Why Good French-Moroccan Relationships are so Disturbing?

elysee-france-marocRelations between France and Morocco have just started to warm up after a year of diplomatic row. The two countries have restored their judicial and security cooperation and the King of Morocco, Mohammed VI, currently on a private visit to France, held talks with France’s François Hollande on Monday afternoon at the Elysée.

However, the thaw in the two allies’ relations does not seem to be to the liking of everyone.

French daily Le Monde chose this particular phase to devote a story to banking accounts held by King Mohammed VI and other members of the Moroccan royal family on the basis of revelations made by documents leaked from a branch of HSBC bank in Geneva.

Although the leaked documents made revelations about hundreds of banking accounts, some held by French nationals, Le Monde chose to put the spotlight on the Moroccan King, who is not a French tax payer.

The authors of the story did not check if the banking accounts were opened according to the regulations in force in Morocco nor did they check if the accounts were still running since the documents disclosed were related to the years 2006 and 2007. They gave no proof that there had been a tax evasion, fiscal fraud or a breach to the North African country’s currency exchange system.

But they daringly claimed that there was something illegal about the existence of these banking accounts abroad. The Royal Palace Attorneys responded to these claims by asserting that the reports violate banking secrecy and the king’s privacy. “In any case, the opening of any bank account abroad is made in strict compliance with the regulations in force in Morocco,” said the Attorneys.

The daily also brought up the Moroccan private holding, la Société nationale d’investissement (SNI), where members of the royal family are the majority stakeholders, claiming that “the very existence of the SNI is a challenge to the Moroccan Constitution,” since article 36 of the Constitutional text prohibits “conflicts of interests (…) and all practices contrary to the principles of free and fair competition.”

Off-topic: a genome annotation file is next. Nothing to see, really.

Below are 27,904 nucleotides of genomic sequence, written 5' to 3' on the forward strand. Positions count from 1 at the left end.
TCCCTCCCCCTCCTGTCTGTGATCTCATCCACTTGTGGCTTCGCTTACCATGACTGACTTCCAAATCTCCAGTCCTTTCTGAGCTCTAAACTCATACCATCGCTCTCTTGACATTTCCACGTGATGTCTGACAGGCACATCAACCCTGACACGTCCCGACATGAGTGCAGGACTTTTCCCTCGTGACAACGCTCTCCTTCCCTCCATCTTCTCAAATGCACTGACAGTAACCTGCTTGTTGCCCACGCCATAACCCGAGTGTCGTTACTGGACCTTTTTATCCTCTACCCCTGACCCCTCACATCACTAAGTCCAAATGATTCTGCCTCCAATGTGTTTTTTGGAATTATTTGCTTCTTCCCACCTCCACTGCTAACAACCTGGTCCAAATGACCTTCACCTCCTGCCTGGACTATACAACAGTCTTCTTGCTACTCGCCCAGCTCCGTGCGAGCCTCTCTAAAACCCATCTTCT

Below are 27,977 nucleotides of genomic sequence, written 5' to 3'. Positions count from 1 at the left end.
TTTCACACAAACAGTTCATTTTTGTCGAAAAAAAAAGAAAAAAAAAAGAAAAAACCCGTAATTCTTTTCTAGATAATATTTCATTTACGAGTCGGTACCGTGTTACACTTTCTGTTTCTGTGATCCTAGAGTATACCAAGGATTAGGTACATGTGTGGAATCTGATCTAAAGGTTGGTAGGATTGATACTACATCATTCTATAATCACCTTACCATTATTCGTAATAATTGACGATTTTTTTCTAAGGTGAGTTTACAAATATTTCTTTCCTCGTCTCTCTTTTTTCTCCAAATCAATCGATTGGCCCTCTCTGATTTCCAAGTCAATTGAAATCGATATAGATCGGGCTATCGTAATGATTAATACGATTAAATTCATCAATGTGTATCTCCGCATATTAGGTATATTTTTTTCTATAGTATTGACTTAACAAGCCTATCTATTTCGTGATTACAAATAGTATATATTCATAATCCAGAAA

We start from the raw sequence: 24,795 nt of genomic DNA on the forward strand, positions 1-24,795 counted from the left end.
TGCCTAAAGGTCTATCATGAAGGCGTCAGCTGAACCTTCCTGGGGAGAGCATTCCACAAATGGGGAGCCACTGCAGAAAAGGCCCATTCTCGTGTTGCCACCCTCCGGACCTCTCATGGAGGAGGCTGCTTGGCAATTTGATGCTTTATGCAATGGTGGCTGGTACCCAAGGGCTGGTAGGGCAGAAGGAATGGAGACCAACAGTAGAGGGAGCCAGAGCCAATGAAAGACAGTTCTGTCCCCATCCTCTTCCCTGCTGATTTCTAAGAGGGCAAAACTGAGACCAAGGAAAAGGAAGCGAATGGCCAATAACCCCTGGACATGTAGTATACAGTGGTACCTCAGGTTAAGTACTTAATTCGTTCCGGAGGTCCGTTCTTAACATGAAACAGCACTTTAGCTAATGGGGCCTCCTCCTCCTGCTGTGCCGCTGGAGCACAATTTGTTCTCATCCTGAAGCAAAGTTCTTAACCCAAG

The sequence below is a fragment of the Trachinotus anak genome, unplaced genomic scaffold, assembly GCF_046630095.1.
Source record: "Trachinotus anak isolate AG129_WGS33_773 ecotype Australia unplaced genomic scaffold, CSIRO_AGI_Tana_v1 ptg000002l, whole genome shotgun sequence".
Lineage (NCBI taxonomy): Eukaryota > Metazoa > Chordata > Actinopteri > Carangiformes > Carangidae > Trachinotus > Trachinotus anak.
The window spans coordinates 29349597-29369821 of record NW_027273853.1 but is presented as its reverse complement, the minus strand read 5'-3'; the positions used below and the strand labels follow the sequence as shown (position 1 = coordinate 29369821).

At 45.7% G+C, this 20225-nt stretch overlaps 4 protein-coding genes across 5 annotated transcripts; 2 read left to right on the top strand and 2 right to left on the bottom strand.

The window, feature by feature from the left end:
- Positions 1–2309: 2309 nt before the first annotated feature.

The Royal Palace Attorneys flatly denied any violation of the Constitution, pointing out that the said companies have their own autonomous governance and are subject to company and competition laws like any other companies operating in Morocco.

So, why such a story at such a sensitive time?

Some analysts explain that the story published by the center-left French daily was not fortuitous but was surely ordered by some sides who are irritated by the resumption of cooperation between Paris and Rabat and who want to tarnish bilateral relations again. But they tend to forget that whatever the juncture misunderstandings between France and Morocco, nothing and nobody can seriously shake a deeply rooted, longstanding alliance.

Actually, President François Hollande and King Mohammed VI have underlined at their Monday meeting in Paris “the strength of the exceptional partnership” existing between their two countries and expressed satisfaction that conditions are gathered to give a new momentum to “an ambitions, trust-based cooperation in all fields.”

According to the joint communiqué released at the end of the French-Moroccan summit talks, the two rulers also discussed a set of regional and international issues and stressed both countries’ resolve to join efforts to fight terrorism and to cooperate fully in all security-related matters.

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